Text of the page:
It was exactly 20 years ago today that I met my wife Nadine for the first time.
That's 20 times around the sun. The sun looks pretty much the same. I, on the other hand, have butt wrinkles.
We celebrated by...um...having enchiladas for lunch. No point in buying flowers - we're off on a short road trip the day after tomorrow to Grande Prairie, a town in northern-central Alberta where I have a gig performing for a fire department fundraiser. If I bought flowers, they'd be dead by the time we got back, and what kind of message would that send?
One or two of you (possibly named Bruce) will now be saying, "What the hell - you're recycling the email you sent me," to which I reply, yup. I'm a busy man. Busy, I tell you.
About 17 years ago to store some of my performing kit I began using a heavy old suitcase that had belonged to my grandfather. The last time I remember seeing it was about 11 years ago. I thought I had long since lost the case and all of its odd contents until this morning when it turned up at my in-laws home.
Excellent! A wonderful suitcase (pleased: both me and Nadine) and an assortment of...things...accumulated over time (pleased: me. Eye-rolling: Nadine).
What treasures awaited? Here's a partial list.
pair of vintage plaid trousers badly squished but good quality red bowler hat three purple juggling stage balls three Cuban cigar boxes plate of plastic food from Japan: rice, chicken croquets and gravy four slices of plastic beef
a bag containing: set of red sponge balls balloon pump plastic champagne glass broken Japanese mobile phone two clown noses 6" long rubber tongue one set of rubber frog's legs that you stick in your mouth so the legs are hanging out - you then wiggle a lever with your tongue to make the legs move (another proud purchase from a 100Y shop in Japan) one whoopie cushion two TTs (magicians will know) one 'nail through the finger' trick one rubber snot-dripping nose prosthetic (again, 100Y shop) one set of critter eyes for hand puppets one cassette of 1930s boogie woogie music: Albert Ammons and Pete Johnson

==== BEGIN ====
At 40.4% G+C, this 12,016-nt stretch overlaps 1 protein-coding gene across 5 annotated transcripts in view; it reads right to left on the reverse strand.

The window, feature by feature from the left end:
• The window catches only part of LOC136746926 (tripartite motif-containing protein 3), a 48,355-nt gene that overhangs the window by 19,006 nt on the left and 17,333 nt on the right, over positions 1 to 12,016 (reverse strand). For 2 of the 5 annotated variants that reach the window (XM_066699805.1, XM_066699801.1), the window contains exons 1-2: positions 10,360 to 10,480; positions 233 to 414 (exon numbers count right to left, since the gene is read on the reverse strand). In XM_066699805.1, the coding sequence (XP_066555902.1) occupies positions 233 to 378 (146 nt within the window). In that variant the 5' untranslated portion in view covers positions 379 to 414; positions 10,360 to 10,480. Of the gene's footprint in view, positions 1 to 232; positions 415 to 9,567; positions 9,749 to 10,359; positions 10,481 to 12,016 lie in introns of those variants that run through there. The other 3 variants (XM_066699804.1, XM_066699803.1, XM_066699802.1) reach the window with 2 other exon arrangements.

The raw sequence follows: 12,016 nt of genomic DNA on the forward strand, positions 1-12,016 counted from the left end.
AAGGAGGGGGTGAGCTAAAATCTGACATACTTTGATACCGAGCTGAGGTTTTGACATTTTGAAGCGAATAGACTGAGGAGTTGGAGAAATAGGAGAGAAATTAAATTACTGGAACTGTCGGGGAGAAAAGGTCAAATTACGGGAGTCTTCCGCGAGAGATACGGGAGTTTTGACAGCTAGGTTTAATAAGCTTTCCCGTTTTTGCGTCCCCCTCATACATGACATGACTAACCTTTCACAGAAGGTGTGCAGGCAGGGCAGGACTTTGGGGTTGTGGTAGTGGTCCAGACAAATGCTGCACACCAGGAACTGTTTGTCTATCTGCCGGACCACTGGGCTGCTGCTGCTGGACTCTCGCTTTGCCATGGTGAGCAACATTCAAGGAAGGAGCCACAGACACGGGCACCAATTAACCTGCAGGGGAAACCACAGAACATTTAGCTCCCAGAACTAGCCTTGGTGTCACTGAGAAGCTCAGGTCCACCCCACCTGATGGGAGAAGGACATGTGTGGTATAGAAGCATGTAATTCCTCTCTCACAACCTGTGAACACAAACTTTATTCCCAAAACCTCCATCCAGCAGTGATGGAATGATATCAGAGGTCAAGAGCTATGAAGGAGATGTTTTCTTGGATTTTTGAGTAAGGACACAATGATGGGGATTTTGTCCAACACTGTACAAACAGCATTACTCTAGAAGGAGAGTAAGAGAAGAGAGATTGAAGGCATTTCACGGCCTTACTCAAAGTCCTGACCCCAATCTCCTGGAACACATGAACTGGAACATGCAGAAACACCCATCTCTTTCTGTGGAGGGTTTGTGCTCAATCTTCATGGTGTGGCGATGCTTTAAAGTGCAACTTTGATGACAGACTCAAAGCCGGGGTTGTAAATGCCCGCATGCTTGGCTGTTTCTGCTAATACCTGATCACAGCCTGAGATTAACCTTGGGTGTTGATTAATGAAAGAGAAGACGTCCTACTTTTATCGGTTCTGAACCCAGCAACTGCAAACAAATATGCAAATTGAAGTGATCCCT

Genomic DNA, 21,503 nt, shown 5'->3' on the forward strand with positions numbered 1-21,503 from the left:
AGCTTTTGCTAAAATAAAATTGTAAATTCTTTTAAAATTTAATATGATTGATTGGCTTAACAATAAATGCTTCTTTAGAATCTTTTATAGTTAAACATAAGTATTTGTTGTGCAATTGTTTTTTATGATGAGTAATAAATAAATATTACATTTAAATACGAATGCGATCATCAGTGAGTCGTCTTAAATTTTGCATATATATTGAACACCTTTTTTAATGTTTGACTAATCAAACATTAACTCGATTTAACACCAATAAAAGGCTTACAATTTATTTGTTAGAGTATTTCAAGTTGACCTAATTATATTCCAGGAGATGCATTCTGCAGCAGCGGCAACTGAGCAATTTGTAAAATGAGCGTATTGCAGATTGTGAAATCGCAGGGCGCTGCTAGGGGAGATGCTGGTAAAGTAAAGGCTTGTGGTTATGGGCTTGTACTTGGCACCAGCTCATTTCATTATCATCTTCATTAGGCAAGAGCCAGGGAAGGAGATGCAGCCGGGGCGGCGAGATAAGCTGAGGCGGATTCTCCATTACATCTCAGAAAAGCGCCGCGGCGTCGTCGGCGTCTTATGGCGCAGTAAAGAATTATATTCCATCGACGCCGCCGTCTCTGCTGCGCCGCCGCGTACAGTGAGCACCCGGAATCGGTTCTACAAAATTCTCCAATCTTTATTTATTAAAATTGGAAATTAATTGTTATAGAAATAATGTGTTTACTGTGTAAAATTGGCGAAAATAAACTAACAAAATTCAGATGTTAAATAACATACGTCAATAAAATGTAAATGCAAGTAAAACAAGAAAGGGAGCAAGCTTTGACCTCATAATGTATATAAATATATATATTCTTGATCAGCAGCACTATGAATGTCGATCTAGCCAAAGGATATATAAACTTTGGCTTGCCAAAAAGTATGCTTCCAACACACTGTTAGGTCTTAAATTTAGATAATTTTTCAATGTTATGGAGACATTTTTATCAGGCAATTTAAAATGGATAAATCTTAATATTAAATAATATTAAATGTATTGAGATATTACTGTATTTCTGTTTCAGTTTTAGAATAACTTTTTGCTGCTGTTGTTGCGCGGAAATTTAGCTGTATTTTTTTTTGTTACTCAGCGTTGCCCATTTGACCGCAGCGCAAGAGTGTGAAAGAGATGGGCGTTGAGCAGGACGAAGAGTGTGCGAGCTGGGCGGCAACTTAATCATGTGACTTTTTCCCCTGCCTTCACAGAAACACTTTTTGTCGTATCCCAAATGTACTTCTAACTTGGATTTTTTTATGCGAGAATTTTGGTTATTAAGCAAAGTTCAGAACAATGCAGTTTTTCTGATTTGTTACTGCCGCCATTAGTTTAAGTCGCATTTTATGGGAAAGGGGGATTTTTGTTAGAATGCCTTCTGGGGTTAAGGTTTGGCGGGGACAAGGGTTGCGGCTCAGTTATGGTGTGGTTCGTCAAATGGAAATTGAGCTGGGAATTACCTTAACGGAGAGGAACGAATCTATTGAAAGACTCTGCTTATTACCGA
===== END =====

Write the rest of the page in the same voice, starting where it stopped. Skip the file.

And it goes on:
clown horn floppy Salvador Dali-esque clock 45 ballpoint pens fake Dali moustache one rubber bald-head six rubber eggs half a dozen small magic tricks three more clown noses another balloon pump two rubber juggling balls an enlarging-$2-bill trick (useless since the advent of the toonie in 1996) two rolls of coloured duct tape hiking blister kit rubber ventriloquist's mouth-and-tongue puppet fire-starting flint and steel set broken fork (deliberately) cap-gun (with four still-working shots left. There were five until ten minutes ago) pair of silly glasses tin of exploding-cigarette loads
Oh - here's another cigar box. This one has...
six boxes of matches two nose-flutes another flint and steel set referee's whistle ten band-aids
I would forgive you for thinking that in my younger days my show revolved primarily around silly things made of latex. In fact the vast majority of the things lurking in the suitcase were bought on a whim because they made me laugh (and, yes, think 'Wow - I could do something great with that!').
I was deluded. Almost all of it has gathered dust.
Though I'm looking at the plastic food and thinking, 'You know, that still makes me giggle.'